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Let’s not get emotional – Dealing with confrontation

by Guest on October 8, 2013

Sometimes I take things too seriously. I tend to over think and sometimes I let my emotions get in the way. I’m a woman, it’s what we do. But does it have to be?

I’ve read a lot lately about women letting their emotions or their desire to appear ‘nice’ interfere with their ambitions. As women we’re taught that being assertive and standing up for yourself equates to being unfeminine, arrogant or cold. Men on the other hand, have no issues when it comes to assertiveness. They don’t let a lack of confidence or a fear of how others may perceive them get in the way of what they want. They’re also not particularly bothered when faced with confrontation, something that’s akin to kryptonite for many women. Until very recently, I would’ve said I don’t have a problem with confrontation. I identify the issue, expect it to be dealt with and I don’t let emotion interfere. Or so I thought…

The incident
I recently employed a business to supply me with a specific product and service. I chose this particular supplier because I was impressed with their previous work and thought they’d be a good fit for me and my business. I was confident of being supplied with a high quality product, commensurate with the high standards I set for my own business. I was wrong. The quality of the product I received was far below my expectations, particularly considering how much I’d paid for it. I wasn’t happy, I wanted what I’d paid for and was going to say so. Or was I?

Don’t rock the boat

The very first thing I did was to ask very nicely whether the problem was because of the way I was looking at the product or if it was part of the product itself. I didn’t come straight out and say ‘This xyz is wrong, it’s not acceptable and I want it fixed’. I didn’t want to rock the boat, create a confrontation, start a fight, make things uncomfortable – you get the idea.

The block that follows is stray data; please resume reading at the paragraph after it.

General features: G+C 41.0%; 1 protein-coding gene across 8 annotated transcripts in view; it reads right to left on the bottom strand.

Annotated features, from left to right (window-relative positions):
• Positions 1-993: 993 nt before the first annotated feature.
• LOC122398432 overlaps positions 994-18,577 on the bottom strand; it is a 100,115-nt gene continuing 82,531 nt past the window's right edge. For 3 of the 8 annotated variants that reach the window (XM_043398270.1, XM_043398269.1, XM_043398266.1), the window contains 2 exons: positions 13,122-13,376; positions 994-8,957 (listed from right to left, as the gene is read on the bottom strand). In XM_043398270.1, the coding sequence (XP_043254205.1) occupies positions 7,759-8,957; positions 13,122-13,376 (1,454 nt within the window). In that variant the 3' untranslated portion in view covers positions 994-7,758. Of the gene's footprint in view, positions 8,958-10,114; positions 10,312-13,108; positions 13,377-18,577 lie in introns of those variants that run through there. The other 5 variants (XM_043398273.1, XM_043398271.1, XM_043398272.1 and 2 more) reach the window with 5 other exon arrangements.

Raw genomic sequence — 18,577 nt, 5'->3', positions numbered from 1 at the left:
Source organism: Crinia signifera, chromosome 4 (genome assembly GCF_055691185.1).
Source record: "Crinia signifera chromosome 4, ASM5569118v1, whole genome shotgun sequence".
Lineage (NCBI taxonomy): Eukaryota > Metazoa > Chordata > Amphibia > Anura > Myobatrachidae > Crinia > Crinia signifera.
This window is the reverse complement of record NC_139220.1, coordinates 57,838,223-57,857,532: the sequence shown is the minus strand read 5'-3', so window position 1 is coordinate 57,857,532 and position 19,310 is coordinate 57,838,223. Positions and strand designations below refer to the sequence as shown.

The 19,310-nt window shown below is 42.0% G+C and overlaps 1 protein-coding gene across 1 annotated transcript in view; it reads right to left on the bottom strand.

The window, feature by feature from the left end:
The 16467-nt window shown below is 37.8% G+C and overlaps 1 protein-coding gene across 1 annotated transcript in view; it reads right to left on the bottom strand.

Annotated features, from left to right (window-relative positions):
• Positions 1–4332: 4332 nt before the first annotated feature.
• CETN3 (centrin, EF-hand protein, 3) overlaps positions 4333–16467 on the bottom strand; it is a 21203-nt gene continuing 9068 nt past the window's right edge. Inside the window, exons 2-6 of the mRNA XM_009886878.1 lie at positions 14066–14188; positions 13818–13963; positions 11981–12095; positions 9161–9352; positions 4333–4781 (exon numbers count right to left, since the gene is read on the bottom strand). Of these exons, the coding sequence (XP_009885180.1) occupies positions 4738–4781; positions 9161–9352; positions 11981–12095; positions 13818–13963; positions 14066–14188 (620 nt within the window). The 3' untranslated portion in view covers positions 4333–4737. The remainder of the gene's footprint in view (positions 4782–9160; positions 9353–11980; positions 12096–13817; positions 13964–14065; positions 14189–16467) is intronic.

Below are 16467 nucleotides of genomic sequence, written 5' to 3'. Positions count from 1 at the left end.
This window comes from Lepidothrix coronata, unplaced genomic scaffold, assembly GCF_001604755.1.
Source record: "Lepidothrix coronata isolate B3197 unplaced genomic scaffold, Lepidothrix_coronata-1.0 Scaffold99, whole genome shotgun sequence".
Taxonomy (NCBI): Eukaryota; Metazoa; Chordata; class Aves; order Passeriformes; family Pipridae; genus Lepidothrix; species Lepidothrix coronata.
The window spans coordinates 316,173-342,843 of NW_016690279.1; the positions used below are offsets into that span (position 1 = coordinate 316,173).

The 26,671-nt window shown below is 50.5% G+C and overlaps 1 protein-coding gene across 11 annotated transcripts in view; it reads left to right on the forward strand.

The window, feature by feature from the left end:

Be polite but firm, make it clear you’re unsatisfied and what you expect to be done about it

Lesson #1 You’re completely within your rights to complain about not getting what you paid for. You’re also completely within your rights to demand that you be supplied with the quality you were promised. Be polite but firm, make it clear you’re unsatisfied and what you expect to be done about it. Don’t waste time worrying about a potential argument – if you’re dealing with a professional, they’ll get on with it and do as you’ve asked.

But I don’t want to hurt anyone’s feelings
It was clear I’d been given a sub-standard product. But could I come right out and say that? No, of course not – I didn’t want to hurt anyone’s feelings! Reading that statement I know how absolutely ridiculous it is – I’m running a business myself and if someone doesn’t like what I supply I suck it up, I make changes and I do my best to make the client happy. I don’t for a second expect them to consider my feelings – it’s just business. So why did I write and re-write my email, over thinking my language and tone?

Lesson #2 Always remember you’re entitled to your opinion when you’re paying for something. Don’t assume a business owner will take your dissatisfaction personally. If they care about their business, they’ll be focused on making you happy and preserving their professional reputation, not crying themselves to sleep at night because you hurt their feelings.

Get over it
I slept badly the night I sent that email. I kept thinking about whether I’d written the right thing, if the problem was ‘fixable’ (not my problem) and if I could live with things as they were (no – and why should I?). What should I have done and what will I do in the future? Send the email, go to sleep and follow it up the next day. I will not waste time worrying about other people’s feelings or rocking anyone’s boat. I will communicate, be clear about my expectations and demand they be met. I’ll do this like a strong woman (not a man). I will get what I want and I won’t be apologetic about it.

How do you deal with confrontation in your professional life? Does it make you anxious, do you avoid it when you should face it head on? Read our guide on management styles and when best to use them.

Shauna Maguire
Shauna Maguire is the owner of Take my word for it, a Brisbane based freelance copywriting and web content business.

Image credit: epSos.de

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